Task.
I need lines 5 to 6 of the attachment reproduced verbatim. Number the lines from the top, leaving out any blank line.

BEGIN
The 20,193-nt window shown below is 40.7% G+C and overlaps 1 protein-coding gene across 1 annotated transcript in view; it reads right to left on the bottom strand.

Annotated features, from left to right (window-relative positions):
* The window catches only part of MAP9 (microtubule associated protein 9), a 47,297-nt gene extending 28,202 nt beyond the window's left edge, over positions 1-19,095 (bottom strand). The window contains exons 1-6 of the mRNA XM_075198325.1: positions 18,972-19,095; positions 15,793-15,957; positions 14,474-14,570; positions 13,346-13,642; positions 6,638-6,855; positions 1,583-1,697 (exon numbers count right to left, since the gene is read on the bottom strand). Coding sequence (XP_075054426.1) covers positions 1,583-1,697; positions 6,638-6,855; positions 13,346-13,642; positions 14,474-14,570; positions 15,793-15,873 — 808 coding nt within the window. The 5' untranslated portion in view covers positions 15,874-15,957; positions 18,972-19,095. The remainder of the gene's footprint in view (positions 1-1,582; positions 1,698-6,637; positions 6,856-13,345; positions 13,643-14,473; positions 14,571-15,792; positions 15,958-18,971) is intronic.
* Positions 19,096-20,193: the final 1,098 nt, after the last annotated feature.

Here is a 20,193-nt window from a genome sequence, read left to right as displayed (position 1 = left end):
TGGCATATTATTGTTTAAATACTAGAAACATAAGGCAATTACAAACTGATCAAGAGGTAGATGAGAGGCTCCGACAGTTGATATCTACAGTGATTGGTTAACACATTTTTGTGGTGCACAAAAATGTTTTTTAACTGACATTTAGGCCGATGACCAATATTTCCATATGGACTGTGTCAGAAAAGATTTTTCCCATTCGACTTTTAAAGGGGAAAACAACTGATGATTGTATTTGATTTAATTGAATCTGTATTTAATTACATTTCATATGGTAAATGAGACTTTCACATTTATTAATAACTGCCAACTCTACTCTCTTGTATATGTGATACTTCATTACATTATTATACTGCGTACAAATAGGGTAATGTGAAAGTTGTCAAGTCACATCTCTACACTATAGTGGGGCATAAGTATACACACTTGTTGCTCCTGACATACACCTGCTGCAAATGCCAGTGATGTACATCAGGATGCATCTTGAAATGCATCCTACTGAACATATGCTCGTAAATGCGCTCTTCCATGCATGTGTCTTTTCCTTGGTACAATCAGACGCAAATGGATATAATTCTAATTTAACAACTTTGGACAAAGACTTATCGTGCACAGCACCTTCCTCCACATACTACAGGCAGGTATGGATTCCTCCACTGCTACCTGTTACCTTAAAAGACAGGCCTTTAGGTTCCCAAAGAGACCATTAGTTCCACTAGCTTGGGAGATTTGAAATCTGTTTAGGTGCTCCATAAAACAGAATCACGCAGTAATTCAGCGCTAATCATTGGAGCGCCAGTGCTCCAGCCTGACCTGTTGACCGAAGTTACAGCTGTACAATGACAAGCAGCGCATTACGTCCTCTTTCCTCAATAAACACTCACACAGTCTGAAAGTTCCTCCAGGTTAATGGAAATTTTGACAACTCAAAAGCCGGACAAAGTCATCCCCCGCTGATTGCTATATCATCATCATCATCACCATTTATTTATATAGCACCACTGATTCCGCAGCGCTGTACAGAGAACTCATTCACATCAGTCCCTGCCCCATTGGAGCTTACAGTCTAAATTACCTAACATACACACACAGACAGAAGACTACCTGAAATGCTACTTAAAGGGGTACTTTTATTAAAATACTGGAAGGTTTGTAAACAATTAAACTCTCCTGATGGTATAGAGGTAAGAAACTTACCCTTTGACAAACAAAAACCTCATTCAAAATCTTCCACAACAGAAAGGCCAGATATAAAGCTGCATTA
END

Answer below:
Here is a 20,193-nt window from a genome sequence, read left to right as displayed (position 1 = left end):
TGGCATATTATTGTTTAAATACTAGAAACATAAGGCAATTACAAACTGATCAAGAGGTAGATGAGAGGCTCCGACAGTTGATATCTACAGTGATTGGTTAACACATTTTTGTGGTGCACAAAAATGTTTTTTAACTGACATTTAGGCCGATGACCAATATTTCCATATGGACTGTGTCAGAAAAGATTTTTCCCATTCGACTTTTAAAGGGGAAAACAACTGATGATTGTATTTGATTTAATTGAATCTGTATTTAATTACATTTCATATGGTAAATGAGACTTTCACATTTATTAATAACTGCCAACTCTACTCTCTTGTATATGTGATACTTCATTACATTATTATACTGCGTACAAATAGGGTAATGTGAAAGTTGTCAAGTCACATCTCTACACTATAGTGGGGCATAAGTATACACACTTGTTGCTCCTGACATACACCTGCTGCAAATGCCAGTGATGTACATCAGGATGCATCTTGAAATGCATCCTACTGAACATATGCTCGTAAATGCGCTCTTCCATGCATGTGTCTTTTCCTTGGTACAATCAGACGCAAATGGATATAATTCTAATTTAACAACTTTGGACAAAGACTTATCGTGCACAGCACCTTCCTCCACATACTACAGGCAGGTATGGATTCCTCCACTGCTACCTGTTACCTTAAAAGACAGGCCTTTAGGTTCCCAAAGAGACCATTAGTTCCACTAGCTTGGGAGATTTGAAATCTGTTTAGGTGCTCCATAAAACAGAATCACGCAGTAATTCAGCGCTAATCATTGGAGCGCCAGTGCTCCAGCCTGACCTGTTGACCGAAGTTACAGCTGTACAATGACAAGCAGCGCATTACGTCCTCTTTCCTCAATAAACACTCACACAGTCTGAAAGTTCCTCCAGGTTAATGGAAATTTTGACAACTCAAAAGCCGGACAAAGTCATCCCCCGCTGATTGCTATATCATCATCATCATCACCATTTATTTATATAGCACCACTGATTCCGCAGCGCTGTACAGAGAACTCATTCACATCAGTCCCTGCCCCATTGGAGCTTACAGTCTAAATTACCTAACATACACACACAGACAGAAGACTACCTGAAATGCTACTTAAAGGGGTACTTTTATTAAAATACTGGAAGGTTTGTAAACAATTAAACTCTCCTGATGGTATAGAGGTAAGAAACTTACCCTTTGACAAACAAAAACCTCATTCAAAATCTTCCACAACAGAAAGGCCAGATATAAAGCTGCATTA